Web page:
Population structure of the malaria vector Anopheles moucheti in the equatorial forest region of Africa.

Antonio-Nkondjio C, Ndo C, Kengne P, Mukwaya L, Awono-Ambene P, Fontenille D, Simard F - Malar. J. (2008)

Bayesian cluster analysis using STRUCTURE [22]. Graphical representation of the data set for the most likely K (K = 3), where each colour corresponds to a suggested cluster and each individual is represented by a vertical bar. The numbers in the X-axis correspond to a specific sample: 1-Simbock, 2-Olama, 3-Nyabessan, 4-Mouloundou, 5-Kenge, 6-Uganda, 7-Tsakalakuku. The Y-axis represents the probability of assignment of an individual to each cluster.
© Copyright Policy - open-access
Related In: Results  -  Collection

License
Show All Figures
getmorefigures.php?uid=PMC2483286&req=5

Figure 2: Bayesian cluster analysis using STRUCTURE [22]. Graphical representation of the data set for the most likely K (K = 3), where each colour corresponds to a suggested cluster and each individual is represented by a vertical bar. The numbers in the X-axis correspond to a specific sample: 1-Simbock, 2-Olama, 3-Nyabessan, 4-Mouloundou, 5-Kenge, 6-Uganda, 7-Tsakalakuku. The Y-axis represents the probability of assignment of an individual to each cluster.
Mentions: In agreement with results based on Fst, the Bayesian cluster analysis showed that the most likely K value identified was K = 3. This corresponded to three distinct genetic clusters: (1) mainland A. m. moucheti from Cameroon and DRC, (2) A. m. moucheti from Bufumira island in Uganda and (3) A. m. bervoetsi (Figure 2).

Bottom Line: Polymorphism at ten microsatellite markers was compared in mosquitoes sampled in Cameroon, the Democratic Republic of Congo and an island on Lake Victoria in Uganda.Microsatellite data were used to estimate genetic diversity within populations, their relative long-term effective population size, and the level of genetic differentiation between them.Isolation by distance is the main force driving differentiation between mainland populations of A. m. moucheti.

View Article: PubMed Central - HTML - PubMed

Affiliation: Laboratoire de Recherche sur le Paludisme, Organisation de Coordination pour la Lutte contre les Endémies en Afrique Centrale (OCEAC), P,O, Box 288, Yaoundé, Cameroon. antonio_nk@yahoo.fr

ABSTRACT

Background: Anopheles moucheti is a major malaria vector in forested areas of Africa. However, despite its important epidemiological role, it remains poorly known and insufficiently studied. Here, levels of genetic differentiation were estimated between different A. moucheti populations sampled throughout its distribution range in Central Africa.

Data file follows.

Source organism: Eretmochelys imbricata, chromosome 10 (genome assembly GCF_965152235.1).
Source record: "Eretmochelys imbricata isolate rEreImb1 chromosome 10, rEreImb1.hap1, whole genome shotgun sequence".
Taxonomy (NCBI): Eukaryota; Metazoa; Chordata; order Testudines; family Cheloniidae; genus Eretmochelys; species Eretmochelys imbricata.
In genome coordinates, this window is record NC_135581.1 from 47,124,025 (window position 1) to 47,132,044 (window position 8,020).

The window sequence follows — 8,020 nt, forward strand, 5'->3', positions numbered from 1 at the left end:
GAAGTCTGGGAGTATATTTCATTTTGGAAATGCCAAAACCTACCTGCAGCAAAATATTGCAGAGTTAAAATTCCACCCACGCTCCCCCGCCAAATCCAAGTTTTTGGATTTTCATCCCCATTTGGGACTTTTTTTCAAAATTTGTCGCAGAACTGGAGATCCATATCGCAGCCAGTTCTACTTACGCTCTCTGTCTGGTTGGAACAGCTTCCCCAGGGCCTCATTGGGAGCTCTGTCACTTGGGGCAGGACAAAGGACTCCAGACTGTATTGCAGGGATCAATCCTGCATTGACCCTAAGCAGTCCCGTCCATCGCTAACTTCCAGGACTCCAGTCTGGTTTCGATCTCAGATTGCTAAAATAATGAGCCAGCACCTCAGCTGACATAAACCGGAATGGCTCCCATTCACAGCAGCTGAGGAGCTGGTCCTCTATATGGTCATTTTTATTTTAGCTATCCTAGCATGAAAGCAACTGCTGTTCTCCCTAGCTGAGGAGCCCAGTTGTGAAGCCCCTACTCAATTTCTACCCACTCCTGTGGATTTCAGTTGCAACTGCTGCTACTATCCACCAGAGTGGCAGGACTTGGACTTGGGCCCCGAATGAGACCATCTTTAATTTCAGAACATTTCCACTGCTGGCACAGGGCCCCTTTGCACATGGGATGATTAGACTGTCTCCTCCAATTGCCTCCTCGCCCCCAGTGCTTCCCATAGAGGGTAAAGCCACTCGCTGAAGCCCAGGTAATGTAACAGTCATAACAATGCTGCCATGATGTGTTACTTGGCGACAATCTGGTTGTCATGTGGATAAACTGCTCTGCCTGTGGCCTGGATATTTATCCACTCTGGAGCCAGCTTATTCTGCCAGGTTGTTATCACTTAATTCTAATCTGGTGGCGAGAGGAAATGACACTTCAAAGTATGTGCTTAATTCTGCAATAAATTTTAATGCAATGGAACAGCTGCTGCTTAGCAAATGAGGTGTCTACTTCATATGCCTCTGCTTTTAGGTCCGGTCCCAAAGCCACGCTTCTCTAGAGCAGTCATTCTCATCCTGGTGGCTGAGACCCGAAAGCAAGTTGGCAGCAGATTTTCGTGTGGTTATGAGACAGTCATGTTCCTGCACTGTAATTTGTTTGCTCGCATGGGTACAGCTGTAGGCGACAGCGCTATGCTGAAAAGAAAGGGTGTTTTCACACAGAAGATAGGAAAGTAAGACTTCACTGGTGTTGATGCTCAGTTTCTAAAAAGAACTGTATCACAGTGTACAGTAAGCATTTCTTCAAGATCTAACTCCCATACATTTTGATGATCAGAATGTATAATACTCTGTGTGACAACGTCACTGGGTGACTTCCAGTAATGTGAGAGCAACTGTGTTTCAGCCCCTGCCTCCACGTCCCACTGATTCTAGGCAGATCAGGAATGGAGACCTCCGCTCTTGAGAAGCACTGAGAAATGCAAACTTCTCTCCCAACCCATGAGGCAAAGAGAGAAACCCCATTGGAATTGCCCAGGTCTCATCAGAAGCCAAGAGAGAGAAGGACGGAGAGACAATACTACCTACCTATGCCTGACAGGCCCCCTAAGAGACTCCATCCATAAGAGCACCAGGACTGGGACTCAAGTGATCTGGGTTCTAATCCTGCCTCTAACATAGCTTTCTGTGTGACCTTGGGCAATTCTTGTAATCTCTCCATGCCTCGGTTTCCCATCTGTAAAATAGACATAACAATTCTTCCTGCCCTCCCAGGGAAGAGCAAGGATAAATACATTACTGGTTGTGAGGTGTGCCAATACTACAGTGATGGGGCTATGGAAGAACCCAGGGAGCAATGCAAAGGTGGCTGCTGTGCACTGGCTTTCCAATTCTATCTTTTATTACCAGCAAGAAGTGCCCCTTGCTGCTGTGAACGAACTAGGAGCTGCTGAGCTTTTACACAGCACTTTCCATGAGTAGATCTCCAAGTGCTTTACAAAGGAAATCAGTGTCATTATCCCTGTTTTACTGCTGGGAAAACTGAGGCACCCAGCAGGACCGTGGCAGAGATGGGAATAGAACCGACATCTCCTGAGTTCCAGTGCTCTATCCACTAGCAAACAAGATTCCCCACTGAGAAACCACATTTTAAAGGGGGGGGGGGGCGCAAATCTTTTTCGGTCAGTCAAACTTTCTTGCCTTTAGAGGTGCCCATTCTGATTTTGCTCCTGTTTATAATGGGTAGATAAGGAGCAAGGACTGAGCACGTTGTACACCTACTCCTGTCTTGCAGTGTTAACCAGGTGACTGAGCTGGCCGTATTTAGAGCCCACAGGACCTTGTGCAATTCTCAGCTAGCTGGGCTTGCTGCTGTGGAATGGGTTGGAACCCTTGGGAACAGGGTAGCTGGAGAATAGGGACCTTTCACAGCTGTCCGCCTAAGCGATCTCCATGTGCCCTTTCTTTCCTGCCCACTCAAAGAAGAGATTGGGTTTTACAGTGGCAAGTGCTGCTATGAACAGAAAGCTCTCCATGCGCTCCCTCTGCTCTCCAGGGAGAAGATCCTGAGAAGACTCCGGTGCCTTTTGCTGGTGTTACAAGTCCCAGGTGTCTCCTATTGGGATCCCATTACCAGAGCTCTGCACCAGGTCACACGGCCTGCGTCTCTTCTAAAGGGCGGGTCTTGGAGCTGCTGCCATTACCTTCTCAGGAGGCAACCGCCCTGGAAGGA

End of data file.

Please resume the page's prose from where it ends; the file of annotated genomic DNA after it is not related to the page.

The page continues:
Methods: Polymorphism at ten microsatellite markers was compared in mosquitoes sampled in Cameroon, the Democratic Republic of Congo and an island on Lake Victoria in Uganda. Microsatellite data were used to estimate genetic diversity within populations, their relative long-term effective population size, and the level of genetic differentiation between them.

Results: All specimens collected in Tsakalakuku (Democratic Republic of Congo) were identified as A. m. bervoetsi while other samples consisted of A. m. moucheti. Successful amplification was obtained at all microsatellite loci within all A. m. moucheti samples while only six loci amplified in A. m. bervoetsi. Allelic richness and heterozygosity were high for all populations except the island population of Uganda and A. m. bervoetsi. High levels of genetic differentiation were recorded between A. m. bervoetsi and each A. m. moucheti sample as well as between the island population of A. m. moucheti and mainland populations. Significant isolation by distance was evidenced between mainland populations.

Conclusion: High levels of genetic differentiation supports complete speciation of A. m. bervoetsi which should henceforth be recognized as a full species and named A. bervoetsi. Isolation by distance is the main force driving differentiation between mainland populations of A. m. moucheti. Genetically and geographically isolated populations exist on Lake Victoria islands, which might serve as relevant field sites for evaluation of innovative vector control strategies.

Show MeSH
Related in: MedlinePlus